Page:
National Wildfire Coordinating Group

UAS Aerial Ignition

Unmanned Aircraft Systems (UAS) Aerial Ignition

The Interagency Fire Unmanned Aircraft Systems Subcommittee (IFUASS), Office of Aviation Services (OAS), and National Technology Development Program (NTDP) will work with the Interagency Aerial Ignition Unit (IAIU) to develop, coordinate, and implement strategic and tactical UAS operations, and associated personnel in conjunction with Aviation Managers, geographic area coordination groups, and interagency partners/cooperators.

UAS Aerial Ignition Operations

UAS Aerial Ignitions operations require two Remote Pilots. A minimum of one fully qualified UAS Aerial Ignition (UAS Ai) pilot and one UAS Ai Trainee. UAS Ai operation may require additional support staff referred to collectively as a UAS module. The exact number and configuration may vary by UAS type, but each module will have a designated module leader. A UAS Leader (UASL) may be ordered, if not already assigned to coordinate with personnel such as the local unit managers, state/regional aviation officers, or Air Support Group Supervisor (ASGS) to gain general familiarity regarding the request. Once a specific work assignment is made and the UAS pilot is preparing to initiate aerial ignition activities, the module will work under the direct supervision of the assigned aerial ignition supervisor e.g., Firing Boss, Burn Boss.

For planned events only (Prescribe Fire) UAS Ai can take place with a single Ai pilot that is recognized by IFUASS as an Ai Inspector as long as the second remote pilot has completed S-373, UAS Incident Operations.

Operational Considerations

The following are some operational considerations based on recent experience using UAS for aerial ignition on both planned and unplanned wildfires.

  1. Duration and Capacity: UAS platforms typically have a maximum payload (i.e., number of spheres it can carry) and battery life. A typical operation will require the aircraft to land several times to change batteries and reload the ignition device.
  2. Flight Times: Generally speaking, UAS ignition is faster than ground ignition but slower than traditional helicopter-based aerial ignition.
  3. Operational Tempo: Field units noted that the operational tempo of the Rx burn, and aerial ignition can feel more at ease or relaxed with UAS as compared to occasionally experiencing a more stressful tempo while utilizing piloted aircraft.
  4. Operational Functionality: UAS Aerial Ignition operations functioned closely to helicopter ignitions with respect to communication and standard firing patterns. Communication with the UAS Ai pilot needs to take place prior to mission as launch and recovery areas may be adjusted based on the mission. UAS Ai operations require time to design and plan before operations start. Ignition time frames and organizational structure are different than normal helicopter aerial ignitions.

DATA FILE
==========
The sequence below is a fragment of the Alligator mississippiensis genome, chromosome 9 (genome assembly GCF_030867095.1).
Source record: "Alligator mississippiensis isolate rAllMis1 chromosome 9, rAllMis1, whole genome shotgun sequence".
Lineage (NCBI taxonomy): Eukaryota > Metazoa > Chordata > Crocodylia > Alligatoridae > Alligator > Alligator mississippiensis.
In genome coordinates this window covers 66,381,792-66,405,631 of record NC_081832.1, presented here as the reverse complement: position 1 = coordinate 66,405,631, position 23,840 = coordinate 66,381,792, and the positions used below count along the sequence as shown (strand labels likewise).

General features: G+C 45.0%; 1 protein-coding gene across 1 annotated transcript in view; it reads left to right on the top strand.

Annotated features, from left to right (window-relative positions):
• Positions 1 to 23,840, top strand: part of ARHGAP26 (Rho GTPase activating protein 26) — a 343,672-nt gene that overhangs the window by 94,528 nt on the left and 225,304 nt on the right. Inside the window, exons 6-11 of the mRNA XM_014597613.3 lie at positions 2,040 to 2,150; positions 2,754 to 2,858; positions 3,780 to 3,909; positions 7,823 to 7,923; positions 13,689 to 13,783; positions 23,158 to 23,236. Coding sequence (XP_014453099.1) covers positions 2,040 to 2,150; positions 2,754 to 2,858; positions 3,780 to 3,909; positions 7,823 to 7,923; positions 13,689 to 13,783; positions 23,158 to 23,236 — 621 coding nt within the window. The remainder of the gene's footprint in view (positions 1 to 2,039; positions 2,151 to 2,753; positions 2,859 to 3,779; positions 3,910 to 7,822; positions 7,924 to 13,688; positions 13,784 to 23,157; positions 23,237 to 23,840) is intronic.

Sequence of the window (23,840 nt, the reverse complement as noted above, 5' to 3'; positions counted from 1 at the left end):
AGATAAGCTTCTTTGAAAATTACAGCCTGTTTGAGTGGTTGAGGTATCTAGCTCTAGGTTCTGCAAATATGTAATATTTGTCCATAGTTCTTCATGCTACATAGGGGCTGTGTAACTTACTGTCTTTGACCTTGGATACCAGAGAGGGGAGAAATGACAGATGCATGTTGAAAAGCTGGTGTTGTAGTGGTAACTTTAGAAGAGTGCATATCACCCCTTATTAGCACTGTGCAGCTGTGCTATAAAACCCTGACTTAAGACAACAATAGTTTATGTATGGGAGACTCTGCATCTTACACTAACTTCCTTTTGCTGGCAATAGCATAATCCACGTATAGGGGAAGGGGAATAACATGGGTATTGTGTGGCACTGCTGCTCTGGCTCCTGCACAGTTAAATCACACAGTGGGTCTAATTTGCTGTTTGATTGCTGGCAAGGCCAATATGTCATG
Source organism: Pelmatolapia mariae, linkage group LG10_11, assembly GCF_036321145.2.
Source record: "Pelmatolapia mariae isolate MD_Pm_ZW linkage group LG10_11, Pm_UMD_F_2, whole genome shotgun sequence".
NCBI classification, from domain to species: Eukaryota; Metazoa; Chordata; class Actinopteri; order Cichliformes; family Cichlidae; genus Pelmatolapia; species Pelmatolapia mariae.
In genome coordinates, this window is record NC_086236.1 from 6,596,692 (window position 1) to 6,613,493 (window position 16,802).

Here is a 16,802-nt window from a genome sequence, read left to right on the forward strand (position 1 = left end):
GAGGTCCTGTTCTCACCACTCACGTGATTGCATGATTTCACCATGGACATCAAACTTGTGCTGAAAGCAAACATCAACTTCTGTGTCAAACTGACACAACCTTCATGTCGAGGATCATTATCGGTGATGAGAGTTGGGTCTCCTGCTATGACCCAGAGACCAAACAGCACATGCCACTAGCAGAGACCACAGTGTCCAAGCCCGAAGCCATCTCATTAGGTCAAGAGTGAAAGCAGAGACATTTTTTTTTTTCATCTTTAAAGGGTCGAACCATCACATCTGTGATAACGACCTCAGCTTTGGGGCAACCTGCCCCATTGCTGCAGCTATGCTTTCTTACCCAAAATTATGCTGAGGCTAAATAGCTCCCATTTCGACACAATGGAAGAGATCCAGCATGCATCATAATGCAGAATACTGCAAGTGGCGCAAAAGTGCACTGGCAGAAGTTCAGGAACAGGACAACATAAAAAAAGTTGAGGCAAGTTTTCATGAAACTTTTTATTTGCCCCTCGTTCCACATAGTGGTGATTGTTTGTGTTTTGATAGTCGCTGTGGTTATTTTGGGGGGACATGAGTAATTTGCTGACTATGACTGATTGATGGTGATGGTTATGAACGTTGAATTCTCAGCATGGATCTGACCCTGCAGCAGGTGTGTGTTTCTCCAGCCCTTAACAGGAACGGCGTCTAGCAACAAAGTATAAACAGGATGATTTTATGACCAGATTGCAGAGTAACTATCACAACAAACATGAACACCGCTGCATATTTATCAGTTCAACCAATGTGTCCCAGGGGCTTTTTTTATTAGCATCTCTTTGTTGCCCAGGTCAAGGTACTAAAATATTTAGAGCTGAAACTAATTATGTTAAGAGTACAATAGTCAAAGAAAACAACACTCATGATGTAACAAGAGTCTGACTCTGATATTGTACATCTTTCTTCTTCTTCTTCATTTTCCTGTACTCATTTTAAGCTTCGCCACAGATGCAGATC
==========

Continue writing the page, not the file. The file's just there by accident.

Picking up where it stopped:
1. The assigned Firing Boss/aerial ignition supervisor coordinates and communicates similar to flying in the front seat of a helicopter except they are on the ground.
    2. The assigned Firing Boss/aerial ignition supervisor stands close to the UAS Ai pilot who controls the aircraft through use of a Ground-Control-Station (GCS) that shows the location and activity (e.g., ignition points) of the aircraft. The Firing Boss can point to specific locations on the screen to direct the pilot(s) as to the desired timing and location of spheres. In some instance mirroring the GCS to a larger screen is utilized.
    3. The normal communication sequence used for Plastic Sphere Dispenser (PSD) operations (prepare to fire, start firing, prepare to stop, stop firing) is used. Firing Bosses and UAS Ai pilots have noted the importance of describing the pattern the supervisor wants flown to the pilot on the screen and that the pilot confirms with the supervisor before mission is started.
  5. Connectivity: Generally, UAS are controlled by a ground control unit that must remain within line-of-sight of the UAS. Terrain, vegetation, or other obstructions can interfere with the signal or connectivity, limiting the effective operational distance of the UAS.
  6. Firing Patterns: As noted above, firing patterns can be executed like helicopter firing.
  7. Advantage of Infrared (IR): With thermal imagery on many platforms, UAS can see clearly through smoke. Firing patterns do not usually need to be changed even if that means flying directly into smoked out areas.
  8. Spacing of Ignition Spheres: UAS Aerial Ignition devices can change the drop spacing of ignition spheres during flight to a specific distance, (50 feet, 100 feet, 300 feet, etc.).
  9. Multiple Aircraft: Large burns (1,000+ acres) have been completed with both a single UAS and multiple UAS. Having the ability to use multiple UAS with aerial ignition on the same burn presents a significant advantage. Ignition time frames are reduced, which can aid in smoke management. It can be difficult during larger burns to reach the “far corners” with a single UAS. Having multiple aircraft operating from different locations can more easily cover the areas of larger burns. Fatigue on a single UAS pilot is reduced, as well as wear-and-tear on a single aircraft.
  10. Integration: Field units noted that integration of UAS technology into the Rx fire operation was straight forward and manageable once local units were briefed on UAS operations by qualified UAS personnel.
  11. Communications: On large incidents such as Type I wildfires, UAS operations would typically utilize an air-to-ground frequency as well as monitor the tactical channel(s) on the Divisions they are assigned to. For prescribed fire operations it may be more practical to stay on the local tactical channel used for normal Rx burn operations which allow all personnel the ability to listen and communicate with the aerial ignition Firing Boss who is with the UAS pilot.